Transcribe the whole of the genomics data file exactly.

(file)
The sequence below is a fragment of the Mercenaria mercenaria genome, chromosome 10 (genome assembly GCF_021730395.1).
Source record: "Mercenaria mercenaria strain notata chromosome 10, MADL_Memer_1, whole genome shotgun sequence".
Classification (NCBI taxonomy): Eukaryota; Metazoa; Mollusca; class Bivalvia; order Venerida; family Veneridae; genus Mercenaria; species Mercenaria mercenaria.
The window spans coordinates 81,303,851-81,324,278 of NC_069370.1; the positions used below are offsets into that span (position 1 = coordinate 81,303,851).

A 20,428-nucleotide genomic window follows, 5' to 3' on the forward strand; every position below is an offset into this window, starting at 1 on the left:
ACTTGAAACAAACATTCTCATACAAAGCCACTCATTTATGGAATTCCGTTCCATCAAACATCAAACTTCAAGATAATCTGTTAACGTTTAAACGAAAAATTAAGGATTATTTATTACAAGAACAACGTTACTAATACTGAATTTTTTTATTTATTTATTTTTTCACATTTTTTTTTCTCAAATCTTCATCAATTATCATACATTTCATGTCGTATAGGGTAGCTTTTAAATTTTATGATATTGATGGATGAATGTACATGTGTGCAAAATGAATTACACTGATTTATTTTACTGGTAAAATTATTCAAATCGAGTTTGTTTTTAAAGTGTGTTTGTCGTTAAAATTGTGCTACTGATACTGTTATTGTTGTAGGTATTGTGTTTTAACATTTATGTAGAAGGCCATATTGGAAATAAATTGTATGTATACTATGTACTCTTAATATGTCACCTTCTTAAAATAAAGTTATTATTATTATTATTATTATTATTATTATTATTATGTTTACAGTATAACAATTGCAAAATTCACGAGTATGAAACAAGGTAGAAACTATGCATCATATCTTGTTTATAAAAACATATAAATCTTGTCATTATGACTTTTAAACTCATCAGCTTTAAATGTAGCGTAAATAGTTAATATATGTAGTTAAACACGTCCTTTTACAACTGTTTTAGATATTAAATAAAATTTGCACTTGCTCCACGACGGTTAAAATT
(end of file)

The sequence below is a fragment of the Mercenaria mercenaria genome, chromosome 10 (genome assembly GCF_021730395.1).
Source record: "Mercenaria mercenaria strain notata chromosome 10, MADL_Memer_1, whole genome shotgun sequence".
Classification (NCBI taxonomy): Eukaryota; Metazoa; Mollusca; class Bivalvia; order Venerida; family Veneridae; genus Mercenaria; species Mercenaria mercenaria.
The window spans coordinates 81,303,851-81,324,278 of NC_069370.1; the positions used below are offsets into that span (position 1 = coordinate 81,303,851).

A 20,428-nucleotide genomic window follows, 5' to 3' on the forward strand; every position below is an offset into this window, starting at 1 on the left:
ACTTGAAACAAACATTCTCATACAAAGCCACTCATTTATGGAATTCCGTTCCATCAAACATCAAACTTCAAGATAATCTGTTAACGTTTAAACGAAAAATTAAGGATTATTTATTACAAGAACAACGTTACTAATACTGAATTTTTTTATTTATTTATTTTTTCACATTTTTTTTTCTCAAATCTTCATCAATTATCATACATTTCATGTCGTATAGGGTAGCTTTTAAATTTTATGATATTGATGGATGAATGTACATGTGTGCAAAATGAATTACACTGATTTATTTTACTGGTAAAATTATTCAAATCGAGTTTGTTTTTAAAGTGTGTTTGTCGTTAAAATTGTGCTACTGATACTGTTATTGTTGTAGGTATTGTGTTTTAACATTTATGTAGAAGGCCATATTGGAAATAAATTGTATGTATACTATGTACTCTTAATATGTCACCTTCTTAAAATAAAGTTATTATTATTATTATTATTATTATTATTATTATTATGTTTACAGTATAACAATTGCAAAATTCACGAGTATGAAACAAGGTAGAAACTATGCATCATATCTTGTTTATAAAAACATATAAATCTTGTCATTATGACTTTTAAACTCATCAGCTTTAAATGTAGCGTAAATAGTTAATATATGTAGTTAAACACGTCCTTTTACAACTGTTTTAGATATTAAATAAAATTTGCACTTGCTCCACGACGGTTAAAATT